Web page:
One example: The SF Chinatown is filled with single-room oppupancies (SROs). Very often my org (and many others) volunteers in the area. Someone’s grandpa actually lives in one of those, and once a month we help out at a pantry/food bank, where we gather leftover food in the region and deliver them to these people in the SROs.

You can probably find pictures of what they look like internally, though I have some on my phone as well. They nearly all of them only speak Cantonese, as Mandarin is often a school-taught language and most of the Chinese immigrants were brought over from Southern China + Taishan region from back in the day. It’s always an interesting story, immigrants have.

Solo Trip in Asia

I traveled alone for 5 weeks in Asia.

Many people have relayed the well-trodden pros and cons. On the pros– more freedom, more spontaneity, forced socialization. On the cons– complete solitude, and safety especially in certain regions. But, as with many things, I don’t think you can deeply understand those pros and cons until you’ve done it.

Personally, I had an absolute blast, and I’d do it again.

I think boredom is important. I think being alone forces you to think and observe and absorb and discover and gripe with uncomfortableness. I joked with friends that the sunk cost of a 1000 flight kinda tricks your brain into saying “God damn it I’m gonna have fun and make experiences cuz I didn’t spend a grand just to be alone and sulk.” And I think almost every single day I was there would have been much much different had there been someone else.

In fact, there were a few days where I did meet some fellow travelers, and we did do things together, and it did feel different.

Alone at a bar in Kyoto, I arrived at 8pm as the first patron (because I guess nightlife goes super late), immediately apparent as a foreigner via my accented ohaiyo. The incredibly friendly bartender and I talked/Google translated endlessly about Japanese society and American influence on the region, and China’s growing sphere of influence in Japan as well. Discussed the regions of Japan, local food recs, and even dating culture in the region.

Or, also alone at a bar in Taipei, I met an Australian woman of Chinese heritage who corrected me that she was Australian of Chinese heritage, not “Australian-Chinese”, that such a combination is a pretty American phenomenon, which caused me to reflect deeply on America’s unique melting pot of race.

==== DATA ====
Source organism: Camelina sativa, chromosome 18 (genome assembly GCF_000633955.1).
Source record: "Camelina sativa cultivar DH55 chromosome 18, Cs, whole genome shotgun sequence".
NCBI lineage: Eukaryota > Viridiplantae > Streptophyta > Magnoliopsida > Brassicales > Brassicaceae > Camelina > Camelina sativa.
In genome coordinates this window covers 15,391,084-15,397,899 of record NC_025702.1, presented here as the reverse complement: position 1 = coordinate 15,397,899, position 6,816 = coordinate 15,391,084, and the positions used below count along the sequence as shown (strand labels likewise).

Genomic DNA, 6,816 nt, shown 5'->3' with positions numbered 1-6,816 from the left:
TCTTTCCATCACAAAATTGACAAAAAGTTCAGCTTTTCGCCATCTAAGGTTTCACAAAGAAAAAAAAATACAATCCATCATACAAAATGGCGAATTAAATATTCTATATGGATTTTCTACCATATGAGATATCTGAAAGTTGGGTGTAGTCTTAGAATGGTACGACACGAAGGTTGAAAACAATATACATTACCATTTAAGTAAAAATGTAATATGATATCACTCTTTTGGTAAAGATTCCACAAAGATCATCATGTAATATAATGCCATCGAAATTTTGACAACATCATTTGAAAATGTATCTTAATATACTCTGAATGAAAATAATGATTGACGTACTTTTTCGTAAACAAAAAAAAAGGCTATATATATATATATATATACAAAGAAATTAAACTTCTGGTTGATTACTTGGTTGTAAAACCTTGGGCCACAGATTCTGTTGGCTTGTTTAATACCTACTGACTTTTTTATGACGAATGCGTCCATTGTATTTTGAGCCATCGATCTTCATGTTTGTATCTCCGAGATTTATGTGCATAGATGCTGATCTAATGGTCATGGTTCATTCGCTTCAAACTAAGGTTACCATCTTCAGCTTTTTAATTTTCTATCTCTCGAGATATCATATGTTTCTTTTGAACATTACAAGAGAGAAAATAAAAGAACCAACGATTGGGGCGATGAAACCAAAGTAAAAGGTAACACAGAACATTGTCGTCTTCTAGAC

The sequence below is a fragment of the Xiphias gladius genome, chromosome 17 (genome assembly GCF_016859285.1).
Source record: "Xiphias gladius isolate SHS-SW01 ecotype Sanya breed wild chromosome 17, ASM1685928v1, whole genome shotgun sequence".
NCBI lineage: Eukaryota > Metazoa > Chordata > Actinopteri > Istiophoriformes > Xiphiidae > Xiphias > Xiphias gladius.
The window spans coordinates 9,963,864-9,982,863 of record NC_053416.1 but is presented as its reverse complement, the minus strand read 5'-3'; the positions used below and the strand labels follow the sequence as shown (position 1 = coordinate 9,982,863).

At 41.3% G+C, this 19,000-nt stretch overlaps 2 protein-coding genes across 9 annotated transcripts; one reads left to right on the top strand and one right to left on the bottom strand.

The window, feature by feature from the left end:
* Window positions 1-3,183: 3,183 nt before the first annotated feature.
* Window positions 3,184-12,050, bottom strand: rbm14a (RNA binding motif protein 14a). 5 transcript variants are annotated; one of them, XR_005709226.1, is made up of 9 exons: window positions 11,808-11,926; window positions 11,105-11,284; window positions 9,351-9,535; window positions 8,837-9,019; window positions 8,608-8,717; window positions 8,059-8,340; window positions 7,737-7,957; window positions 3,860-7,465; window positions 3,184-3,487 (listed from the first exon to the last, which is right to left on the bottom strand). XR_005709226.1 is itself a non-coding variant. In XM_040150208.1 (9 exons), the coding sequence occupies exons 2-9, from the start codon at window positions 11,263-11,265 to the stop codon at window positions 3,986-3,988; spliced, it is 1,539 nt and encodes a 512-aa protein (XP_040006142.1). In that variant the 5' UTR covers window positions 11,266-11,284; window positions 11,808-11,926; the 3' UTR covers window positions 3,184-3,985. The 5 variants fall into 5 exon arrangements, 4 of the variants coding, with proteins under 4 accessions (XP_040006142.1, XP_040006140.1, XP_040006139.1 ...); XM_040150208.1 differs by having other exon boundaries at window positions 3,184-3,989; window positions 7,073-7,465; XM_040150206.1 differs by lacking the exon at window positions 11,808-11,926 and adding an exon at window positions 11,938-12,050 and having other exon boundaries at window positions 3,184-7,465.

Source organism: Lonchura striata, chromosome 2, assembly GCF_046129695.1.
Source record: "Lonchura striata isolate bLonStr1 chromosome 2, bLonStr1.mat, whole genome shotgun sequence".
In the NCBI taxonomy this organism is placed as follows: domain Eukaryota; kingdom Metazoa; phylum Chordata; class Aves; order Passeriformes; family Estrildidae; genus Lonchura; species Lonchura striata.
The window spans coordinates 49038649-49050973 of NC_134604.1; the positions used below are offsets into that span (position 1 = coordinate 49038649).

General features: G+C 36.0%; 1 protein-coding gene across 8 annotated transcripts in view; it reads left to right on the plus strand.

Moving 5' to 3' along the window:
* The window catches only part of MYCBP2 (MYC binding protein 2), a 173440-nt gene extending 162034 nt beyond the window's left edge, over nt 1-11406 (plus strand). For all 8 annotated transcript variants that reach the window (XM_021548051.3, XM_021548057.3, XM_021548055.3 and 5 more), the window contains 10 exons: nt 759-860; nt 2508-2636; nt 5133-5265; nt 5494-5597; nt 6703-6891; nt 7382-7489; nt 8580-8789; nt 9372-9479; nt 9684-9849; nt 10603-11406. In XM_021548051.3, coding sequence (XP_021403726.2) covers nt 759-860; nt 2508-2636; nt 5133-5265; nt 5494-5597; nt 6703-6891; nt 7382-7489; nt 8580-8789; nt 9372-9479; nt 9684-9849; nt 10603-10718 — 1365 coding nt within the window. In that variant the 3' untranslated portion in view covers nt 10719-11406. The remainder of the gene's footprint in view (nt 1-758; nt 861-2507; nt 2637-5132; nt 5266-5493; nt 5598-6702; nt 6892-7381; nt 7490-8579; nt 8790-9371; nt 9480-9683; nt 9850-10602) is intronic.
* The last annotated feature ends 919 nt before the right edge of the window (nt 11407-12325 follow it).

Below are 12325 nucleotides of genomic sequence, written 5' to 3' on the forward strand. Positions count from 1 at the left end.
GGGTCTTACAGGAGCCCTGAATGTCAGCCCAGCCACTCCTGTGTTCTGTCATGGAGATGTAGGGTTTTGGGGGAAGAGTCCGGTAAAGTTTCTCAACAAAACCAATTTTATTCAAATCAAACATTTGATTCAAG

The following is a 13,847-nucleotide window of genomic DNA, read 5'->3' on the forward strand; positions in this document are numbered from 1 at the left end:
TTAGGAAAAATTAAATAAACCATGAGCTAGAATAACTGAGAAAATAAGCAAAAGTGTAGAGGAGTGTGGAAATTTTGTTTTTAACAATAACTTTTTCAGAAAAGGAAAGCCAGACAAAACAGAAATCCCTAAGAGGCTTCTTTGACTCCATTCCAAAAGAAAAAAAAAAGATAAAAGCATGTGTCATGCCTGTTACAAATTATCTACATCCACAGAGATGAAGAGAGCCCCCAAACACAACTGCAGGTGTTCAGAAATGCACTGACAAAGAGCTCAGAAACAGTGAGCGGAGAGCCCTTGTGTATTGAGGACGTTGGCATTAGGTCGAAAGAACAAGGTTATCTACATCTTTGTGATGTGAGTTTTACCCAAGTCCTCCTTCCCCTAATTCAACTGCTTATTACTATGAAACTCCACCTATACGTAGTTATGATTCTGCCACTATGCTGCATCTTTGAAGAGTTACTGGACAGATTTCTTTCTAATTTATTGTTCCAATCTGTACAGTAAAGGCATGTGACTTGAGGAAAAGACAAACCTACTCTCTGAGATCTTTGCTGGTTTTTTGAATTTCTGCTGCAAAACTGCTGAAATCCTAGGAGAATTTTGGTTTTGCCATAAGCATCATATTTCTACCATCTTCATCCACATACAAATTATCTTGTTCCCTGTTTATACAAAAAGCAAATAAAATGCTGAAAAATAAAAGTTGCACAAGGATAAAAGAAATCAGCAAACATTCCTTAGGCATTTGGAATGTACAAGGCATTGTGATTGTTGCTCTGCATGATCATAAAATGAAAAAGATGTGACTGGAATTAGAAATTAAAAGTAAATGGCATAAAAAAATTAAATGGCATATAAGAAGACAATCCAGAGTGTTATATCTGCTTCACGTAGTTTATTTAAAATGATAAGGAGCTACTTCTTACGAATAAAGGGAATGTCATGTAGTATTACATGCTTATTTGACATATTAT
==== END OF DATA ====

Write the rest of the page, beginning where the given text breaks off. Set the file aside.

Conversations like these– getting deep local insights or conflicting worldviews– are much harder to do with even one other traveler. From an internal POV, being alone forces you to potentially seek out conversation and/or look at your environment around you lest your night be boring. From an external person’s POV, you being with another person slightly discourages others to speak to you; you’re already engaged, why take your time? A bartender will be less likely to speak to a duo than a solo traveler.

That’s not to say traveling with others is directly inferior. They’re simply different goals. One forces immersion and introspection, and the other builds upon social connection and shared stories. There is room and desire and need for both.

I definitely had this immersion goal in mind. There’s many narratives about East Asian culture as a whole, and I hadn’t been in 15 years, and I believe that oftentimes we should inform our opinions firsthand and not from stories. Being Taiwanese, I had a certain draw to walk the streets my parents had (both literally and figuratively; I averaged 20k steps a day). To smell and eat the same breakfasts they did; to climb the same mountains they did; to lament the same touristification of the same night markets they did (not that I’d know! Just what locals say).

My dad says that as part of the Great Retreat (what an oxymoron) the people of all the different regions had to squeeze into a denser area on Taiwan, resulting in a surprising amount of variety given its size. The influence of Japan’s rule in the 1800s combines further to create something quite novel.

Other highlights/things I enjoyed–

I’d like to go again.

P.S food in Tainan is better, argue with me.

Goals for 2024

I’ve done a lot of self-discovery and socializing for 2023, though honestly it was a bit tiring. Most of the first half was marathon running, and the second half I did some extensive planning and research for Asia. Volunteering on top of that was just a constant undercurrent. But I do miss reading and writing and playing with tools a good amount. Being a nerd I suppose.

This year’s broad theme might be to try and deepen something. I’ve told a few friends I’d like to perfect a hobby to a level I’m proud of– examples like piano, cocktail making, or baking, or the technical skills and tools that I find cool.

My 2023 goal of doing a PhD is shaking a little. I also think the semiconductor industry is incredibly interesting currently, more so than, say, 10 years ago. My PhD friend (half) jokingly says that I should just do my PhD when investment dries up, given university funding is more stable and the comparative opportunity cost wouldn’t be as much– not a bad insight.

Or maybe I should finally get some discipline on my writing procrastination, given I’m writing a yearly reflection in March :)